London Metropolitan University banned from sponsoring and teaching non-EU students

More than 2,000 foreign students, including several hundred from India, may be forced to return home or deported after the London Metropolitan University (LMU) was on Thursday banned from sponsoring and teaching non-European Union students for allegedly harbouring illegal immigrants in the guise of students.

The students, mostly from the Indian subcontinent, Africa and the Caribbean, have 60 days to find another university to sponsor them or go home — failing which they would be deported.

Amid scenes of anger, panic and confusion, Universities Minister David Willetts announced a task force to help the affected students and the Higher Education Funding Council for England promised to work “tirelessly” to support them. “It is important that genuine students who are affected through no fault of their own are offered prompt advice and help, including — if necessary — with finding other institutions at which to finish their studies.”

Denouncing the move as “outrageous,” a group of students held a silent protest outside 10 Downing Street. They sat in front of its gates with tape over their mouths.

Emmanuel Egwu, a final year student, echoed the widespread anger and anxiety, saying: “I pay a lot of money. I've spent £30,000 to £40,000 in tuition fees — my parents sell properties and land to make sure they can pay my fees, so what is going to happen to people like me.”

Earlier, the UK Border Agency (UKBA) announced that the LMU’s Highly Trusted Sponsor Status (HTS), which allowed it to sponsor non-EU foreign students, had been revoked as it had “failed to address serious and systemic failings” relating to suspected visa abuse identified six months ago.

Immigration Minister Damian Green said the university had proved to be a “very, very deficient” sponsor. Many were studying there when they did not have permission to stay in the country, and a “significant proportion” did not have a good standard of English. There was no proof that half of those sampled were turning up for lectures, he claimed.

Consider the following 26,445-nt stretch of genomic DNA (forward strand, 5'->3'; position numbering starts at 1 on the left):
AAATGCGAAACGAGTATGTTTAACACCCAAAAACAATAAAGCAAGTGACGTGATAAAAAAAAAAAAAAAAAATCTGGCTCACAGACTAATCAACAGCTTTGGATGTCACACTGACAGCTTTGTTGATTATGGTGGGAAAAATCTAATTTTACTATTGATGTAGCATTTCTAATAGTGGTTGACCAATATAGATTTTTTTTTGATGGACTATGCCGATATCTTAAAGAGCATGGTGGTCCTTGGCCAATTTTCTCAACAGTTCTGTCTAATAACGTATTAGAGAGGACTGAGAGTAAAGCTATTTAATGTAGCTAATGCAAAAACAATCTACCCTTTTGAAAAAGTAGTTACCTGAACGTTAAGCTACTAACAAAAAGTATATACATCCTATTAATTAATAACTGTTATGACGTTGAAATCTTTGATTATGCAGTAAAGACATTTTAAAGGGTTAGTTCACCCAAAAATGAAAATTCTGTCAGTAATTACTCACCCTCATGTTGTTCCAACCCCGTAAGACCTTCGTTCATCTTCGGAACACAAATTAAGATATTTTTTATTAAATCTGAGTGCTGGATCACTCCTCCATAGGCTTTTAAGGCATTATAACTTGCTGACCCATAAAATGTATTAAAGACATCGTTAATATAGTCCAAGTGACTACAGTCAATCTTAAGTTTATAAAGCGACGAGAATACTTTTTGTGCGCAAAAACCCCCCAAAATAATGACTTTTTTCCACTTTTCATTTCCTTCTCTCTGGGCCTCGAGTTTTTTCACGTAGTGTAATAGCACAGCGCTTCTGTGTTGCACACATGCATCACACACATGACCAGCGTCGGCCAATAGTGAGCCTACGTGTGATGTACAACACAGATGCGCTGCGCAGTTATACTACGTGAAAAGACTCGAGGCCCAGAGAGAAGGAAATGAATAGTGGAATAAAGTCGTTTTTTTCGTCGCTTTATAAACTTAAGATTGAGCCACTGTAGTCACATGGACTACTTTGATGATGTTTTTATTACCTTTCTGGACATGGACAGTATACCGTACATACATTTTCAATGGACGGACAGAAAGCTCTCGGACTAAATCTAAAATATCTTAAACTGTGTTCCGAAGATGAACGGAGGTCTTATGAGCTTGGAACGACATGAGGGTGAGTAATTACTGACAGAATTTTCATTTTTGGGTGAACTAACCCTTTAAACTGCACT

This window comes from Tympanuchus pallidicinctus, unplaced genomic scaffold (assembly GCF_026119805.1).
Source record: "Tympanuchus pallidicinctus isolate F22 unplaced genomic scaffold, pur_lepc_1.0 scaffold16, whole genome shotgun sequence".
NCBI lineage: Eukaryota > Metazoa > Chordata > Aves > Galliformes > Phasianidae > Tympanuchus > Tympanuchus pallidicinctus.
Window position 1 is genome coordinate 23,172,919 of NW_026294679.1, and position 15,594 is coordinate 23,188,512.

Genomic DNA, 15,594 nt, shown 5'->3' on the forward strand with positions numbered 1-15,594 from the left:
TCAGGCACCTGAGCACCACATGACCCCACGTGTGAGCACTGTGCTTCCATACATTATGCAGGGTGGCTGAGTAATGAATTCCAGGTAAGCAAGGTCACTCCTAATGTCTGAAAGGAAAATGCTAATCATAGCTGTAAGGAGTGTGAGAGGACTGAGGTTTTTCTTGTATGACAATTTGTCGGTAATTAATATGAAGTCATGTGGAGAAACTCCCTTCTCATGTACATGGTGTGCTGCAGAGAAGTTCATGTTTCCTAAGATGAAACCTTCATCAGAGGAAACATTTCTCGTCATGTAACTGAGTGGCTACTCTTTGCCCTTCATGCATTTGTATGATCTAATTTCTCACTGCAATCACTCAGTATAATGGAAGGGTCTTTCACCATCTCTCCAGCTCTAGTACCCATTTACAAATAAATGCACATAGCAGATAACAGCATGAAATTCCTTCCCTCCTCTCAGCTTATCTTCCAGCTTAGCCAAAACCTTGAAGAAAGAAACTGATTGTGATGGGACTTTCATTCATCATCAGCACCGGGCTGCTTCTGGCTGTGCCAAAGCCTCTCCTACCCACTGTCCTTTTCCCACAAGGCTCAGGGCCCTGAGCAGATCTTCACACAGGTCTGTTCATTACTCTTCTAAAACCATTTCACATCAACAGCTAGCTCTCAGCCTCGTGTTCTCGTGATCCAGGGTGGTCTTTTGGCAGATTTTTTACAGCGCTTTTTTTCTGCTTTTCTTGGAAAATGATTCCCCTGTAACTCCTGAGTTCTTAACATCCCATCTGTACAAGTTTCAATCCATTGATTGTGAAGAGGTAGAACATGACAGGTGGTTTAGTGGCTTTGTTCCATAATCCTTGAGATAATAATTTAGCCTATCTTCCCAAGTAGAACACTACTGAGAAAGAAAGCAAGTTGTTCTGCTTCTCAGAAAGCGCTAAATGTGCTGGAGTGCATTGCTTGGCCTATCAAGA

Vice-Chancellor Malcolm Gillies rejected the claims and accused the UKBA of “rewriting its own guidelines.”

“I am not going to say that we accept what is stated in the letter sent to us revoking our licence. We only received it at 8 p.m. last [Wednesday] night and are currently doing a full analysis, working together with the best lawyers in the country. I would go so far as to say that UKBA has been rewriting its own guidelines on this issue and this is something which should cause concern to all universities in the U.K.,” he said.

In a statement, the university said the implications of the revocation were “hugely significant and far-reaching” and it had “started to deal with these.” “Our absolute priority is our students, both current and prospective, and the university will meet all its obligations to them,” it said.

Many students said a helpline set up by the university was simply giving them phone numbers of other universities where they could apply.

The National Union of Students called the decision “heavy-handed” while Keith Vaz, Chairman of Parliament’s Home Affairs Select Committee, said it had “left thousands of students in limbo” and could harm Britain’s reputation abroad.

University and College Union warned that the move would deter foreign students from coming to Britain. “No matter how this is dressed up, the damaging message that the U.K. deports foreign students studying at U.K. universities will reach all corners of the globe,” said its general secretary Sally Hunt.

Foreign students are much sought after by Britain’s cash-starved universities as they pay as much as three times more for the same course than their highly-subsidised British peers.

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